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Nov 17, 2021
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Dexamethasone does not increase mortality in diabetics with COVID-19

Since people with diabetes are one of the main risk groups for coronavirus, the proportion of such patients in hospitals and intensive care units is very high. To assess the effect of dexamethasone on this group of patients, scientists from Imperial College London analyzed data from over 2.2 thousand patients hospitalized with COVID-19 during the first and second waves of morbidity in the UK.

From March to April 2020, 809 people were admitted to hospitals, and at that time, clinical trials of dexamethasone had not yet been completed, so it was not widely used. During the second wave from November 2020 to January 2021, when 1,372 people were hospitalized, the steroid was already included in the COVID-19 treatment protocols.

During the second wave, dexamethasone was prescribed to 68% of patients, 35% of them had diabetes. Hyperglycemia developed in 19%, which required additional treatment, and in most diabetics, symptoms of the disease worsened.

Another 12% of people were first diagnosed with diabetes during treatment, and the authors of the study explain this by the fact that some patients may not have known about their disease before hospitalization. In addition, 2% of patients developed so-called steroid-induced diabetes. Experts noted that in most cases this condition goes away after the completion of treatment.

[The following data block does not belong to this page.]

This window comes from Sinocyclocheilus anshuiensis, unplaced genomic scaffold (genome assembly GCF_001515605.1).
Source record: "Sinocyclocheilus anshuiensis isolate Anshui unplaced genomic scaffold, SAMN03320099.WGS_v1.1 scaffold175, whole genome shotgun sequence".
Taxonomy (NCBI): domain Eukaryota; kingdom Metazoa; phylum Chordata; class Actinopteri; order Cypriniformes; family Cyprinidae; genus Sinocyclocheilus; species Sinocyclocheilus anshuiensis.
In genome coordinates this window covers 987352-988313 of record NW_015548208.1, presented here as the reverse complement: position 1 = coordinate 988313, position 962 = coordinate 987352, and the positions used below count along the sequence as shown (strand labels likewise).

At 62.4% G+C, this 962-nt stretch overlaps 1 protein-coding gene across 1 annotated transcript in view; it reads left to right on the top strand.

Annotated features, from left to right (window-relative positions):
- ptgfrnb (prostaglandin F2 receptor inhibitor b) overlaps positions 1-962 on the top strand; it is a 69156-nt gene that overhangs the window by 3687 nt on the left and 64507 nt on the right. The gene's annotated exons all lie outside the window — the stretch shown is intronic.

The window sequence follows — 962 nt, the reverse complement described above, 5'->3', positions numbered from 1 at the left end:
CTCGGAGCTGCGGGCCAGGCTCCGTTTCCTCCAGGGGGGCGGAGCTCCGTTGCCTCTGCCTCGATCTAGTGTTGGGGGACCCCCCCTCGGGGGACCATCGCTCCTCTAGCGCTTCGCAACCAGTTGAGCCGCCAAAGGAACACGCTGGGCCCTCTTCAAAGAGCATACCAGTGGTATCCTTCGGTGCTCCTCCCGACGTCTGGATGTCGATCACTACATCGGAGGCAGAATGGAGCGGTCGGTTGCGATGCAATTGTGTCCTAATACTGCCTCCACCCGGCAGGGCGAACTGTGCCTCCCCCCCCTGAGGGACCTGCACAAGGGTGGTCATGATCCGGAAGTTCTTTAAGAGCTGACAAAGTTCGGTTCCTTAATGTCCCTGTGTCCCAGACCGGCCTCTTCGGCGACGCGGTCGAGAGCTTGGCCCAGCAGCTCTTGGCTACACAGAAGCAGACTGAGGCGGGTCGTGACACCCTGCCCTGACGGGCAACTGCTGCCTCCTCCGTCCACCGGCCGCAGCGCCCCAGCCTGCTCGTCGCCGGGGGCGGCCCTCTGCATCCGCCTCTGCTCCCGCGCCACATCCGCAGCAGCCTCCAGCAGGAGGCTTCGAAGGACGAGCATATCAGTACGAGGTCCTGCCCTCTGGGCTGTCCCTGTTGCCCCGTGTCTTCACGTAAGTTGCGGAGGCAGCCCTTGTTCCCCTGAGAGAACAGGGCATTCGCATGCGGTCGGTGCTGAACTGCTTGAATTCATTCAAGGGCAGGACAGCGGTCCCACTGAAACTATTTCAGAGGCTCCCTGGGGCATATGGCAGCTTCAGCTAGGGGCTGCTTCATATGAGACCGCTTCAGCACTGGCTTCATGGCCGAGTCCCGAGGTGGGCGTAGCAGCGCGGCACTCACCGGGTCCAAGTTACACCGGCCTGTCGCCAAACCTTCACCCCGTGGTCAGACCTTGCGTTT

At the same time, therapy with dexamethasone reduced the risk of mortality and severe complications by 56% in all patients, both with and without diabetes. Scientists consider these findings to be strong evidence that the benefits of corticosteroid treatment clearly outweigh the risks.

Dexamethasone is a corticosteroid that has been used since the 1960s to reduce inflammation in several conditions, including cancer. In June 2020, WHO announced the results of clinical trials of dexamethasone in the treatment of hospitalized patients with COVID-19 – the death rate of patients on mechanical ventilation is reduced by almost a third, on oxygen support by one-fifth. Today this drug is the standard of treatment for patients in the “red zones” around the world, including in Russia.


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